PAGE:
|Reviews for Jumping o'er Times|
| Proverbial Pumpkin chapter 1 . 9/29/2010
Ah, I read this forever ago and put off reviewing because it's such a lengthy piece! As always, I'm impressed and a little intimidated (in a good way) by the level of expertise with which you approach this era, and all the little details you're able to slide in without any fuss. But I think my favorite part was Montjoy's tiger cub heroics, which earned him about ninety seconds in Henry's doghouse.
Any time Montjoy has a rough time of things, I eat it up. I'm such a fangirl.
The ending was a little sad after all the time that went into the beginning and middle, but I think it just shows you're a level-headed writer, and you can write more than one story. So while in my head they stayed together and all was well huzzah, my hat's off to your self-discipline.
A powerhouse work. Thanks for writing.
| Zallah chapter 1 . 7/3/2010
And that's it? I mean, yes, it's enough, and marvelous [insert list of specific noted awesomeness here], but . . . but private sabotage of an international (as it were) peace mission is surely a trifle . . . awkward for the nationalities concerned. And who _is_ this Gilles person? (I am ignorant of this history and too lazy at the moment to figure out where to start looking.) Although it is interesting to see Tomasso da Pizzano after the grim allusion to him in Henry's Journey'; he certainly lives up to it!
Actually, to be honest, I first read this a few weeks ago, in one fell swoop from about nine at night until three in the morning, which left me with the reactions, 'That's sad,' and, 'But it is right that it ends that way,' and ultimately, 'Perhaps I should read this again in smaller pieces.' Having just done the last, I still get the preceding two, albeit with the first tempered by the second, and the exquisite beauty that the divided loyalties, and the England-France and King-Herald barriers, that it was all worth the second reading as much as the first, and however many follow. And, too, it's really cool that the story is a blip (well, epic detour, more like ;) ) that _does_ come and tie back into history.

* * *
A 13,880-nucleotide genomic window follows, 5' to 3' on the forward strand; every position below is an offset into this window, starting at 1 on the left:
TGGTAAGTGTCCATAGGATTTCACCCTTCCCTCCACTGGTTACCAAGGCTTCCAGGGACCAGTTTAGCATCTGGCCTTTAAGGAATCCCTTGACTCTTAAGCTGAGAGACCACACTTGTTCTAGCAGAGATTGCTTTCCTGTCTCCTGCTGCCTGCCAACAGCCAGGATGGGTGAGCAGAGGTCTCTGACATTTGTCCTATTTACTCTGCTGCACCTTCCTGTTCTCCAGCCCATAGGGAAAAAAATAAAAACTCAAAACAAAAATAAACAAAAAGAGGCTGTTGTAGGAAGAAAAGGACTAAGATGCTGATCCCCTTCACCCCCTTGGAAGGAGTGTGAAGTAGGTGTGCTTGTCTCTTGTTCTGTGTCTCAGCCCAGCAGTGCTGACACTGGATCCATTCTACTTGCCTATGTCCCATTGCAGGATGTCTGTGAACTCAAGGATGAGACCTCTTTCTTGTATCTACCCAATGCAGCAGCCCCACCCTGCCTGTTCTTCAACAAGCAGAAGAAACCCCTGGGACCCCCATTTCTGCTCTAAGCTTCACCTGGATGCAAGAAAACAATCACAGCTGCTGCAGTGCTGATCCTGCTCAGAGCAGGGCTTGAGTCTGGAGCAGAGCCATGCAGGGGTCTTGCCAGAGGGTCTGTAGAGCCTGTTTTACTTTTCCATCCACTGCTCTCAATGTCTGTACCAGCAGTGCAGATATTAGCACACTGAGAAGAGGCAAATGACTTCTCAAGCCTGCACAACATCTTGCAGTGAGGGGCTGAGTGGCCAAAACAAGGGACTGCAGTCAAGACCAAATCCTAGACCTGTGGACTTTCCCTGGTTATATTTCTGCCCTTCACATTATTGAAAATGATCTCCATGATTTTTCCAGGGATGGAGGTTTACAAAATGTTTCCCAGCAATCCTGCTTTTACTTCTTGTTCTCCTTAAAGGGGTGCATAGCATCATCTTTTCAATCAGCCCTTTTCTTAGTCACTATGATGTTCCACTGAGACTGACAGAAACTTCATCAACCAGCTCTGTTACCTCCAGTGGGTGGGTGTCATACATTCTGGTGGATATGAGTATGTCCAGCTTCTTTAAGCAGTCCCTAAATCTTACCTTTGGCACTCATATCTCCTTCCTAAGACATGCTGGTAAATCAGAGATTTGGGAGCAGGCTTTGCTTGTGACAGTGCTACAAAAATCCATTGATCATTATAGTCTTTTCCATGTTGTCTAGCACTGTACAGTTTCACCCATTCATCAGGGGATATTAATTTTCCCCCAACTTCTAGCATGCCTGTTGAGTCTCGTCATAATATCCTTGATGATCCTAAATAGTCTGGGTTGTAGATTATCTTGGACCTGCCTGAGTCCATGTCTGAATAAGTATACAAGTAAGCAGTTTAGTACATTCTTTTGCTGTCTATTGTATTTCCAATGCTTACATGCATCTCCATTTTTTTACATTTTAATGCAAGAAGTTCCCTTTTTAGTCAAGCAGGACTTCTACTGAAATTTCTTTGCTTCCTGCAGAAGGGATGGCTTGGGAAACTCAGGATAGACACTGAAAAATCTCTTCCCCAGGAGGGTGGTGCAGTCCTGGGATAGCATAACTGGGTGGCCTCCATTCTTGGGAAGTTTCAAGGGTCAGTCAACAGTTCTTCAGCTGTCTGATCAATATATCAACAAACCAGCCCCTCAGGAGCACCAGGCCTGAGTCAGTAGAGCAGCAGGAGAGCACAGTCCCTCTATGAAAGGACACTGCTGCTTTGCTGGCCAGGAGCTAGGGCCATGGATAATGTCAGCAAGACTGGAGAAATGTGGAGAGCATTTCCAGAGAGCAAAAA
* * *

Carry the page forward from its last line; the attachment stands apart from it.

Highlights of things liked (or, the list alluded to above):
- from their arrival in the land of the sail-backs, Henry being immediately on top of things from at hand concerns of potential dangers and finding camp to thinking about determining where they are and how to get back
- ' . . . wondering how it was that he had agreed to help the invader return to France, . . .' or, divided loyalties meets Henry's decisiveness for WIN
- the battle of Exeter and Jenny Greenteeth', and of course the (armadillo-ancestor-like?) creature that reminded everyone of Exeter
- I say, is Imitate the action of the tiger' [snickers] set in the southern hemisphere?
- the use of the line fire answers fire' (and the headings of the sections, the only one I can't quite place being that of the Epilogue)
- the phrase the other side of time' is very nice
- the whole delightfulness of how a medieval mini-army, including clergyman and handful of scholarly types, manages to survive in the past and come home again, working with what they have and coming up with what they don't
- on which subject, the way in which magic' works in this world (which is usually a fascination of mine anyway, but that there is enough of that sort of thing here for the characters to piece together what they have and fill in what they don't (I kind of want to reverse engineer the spell to, in a crazy sort of way :P ))
Er . . . yeah . . . I liked it. :)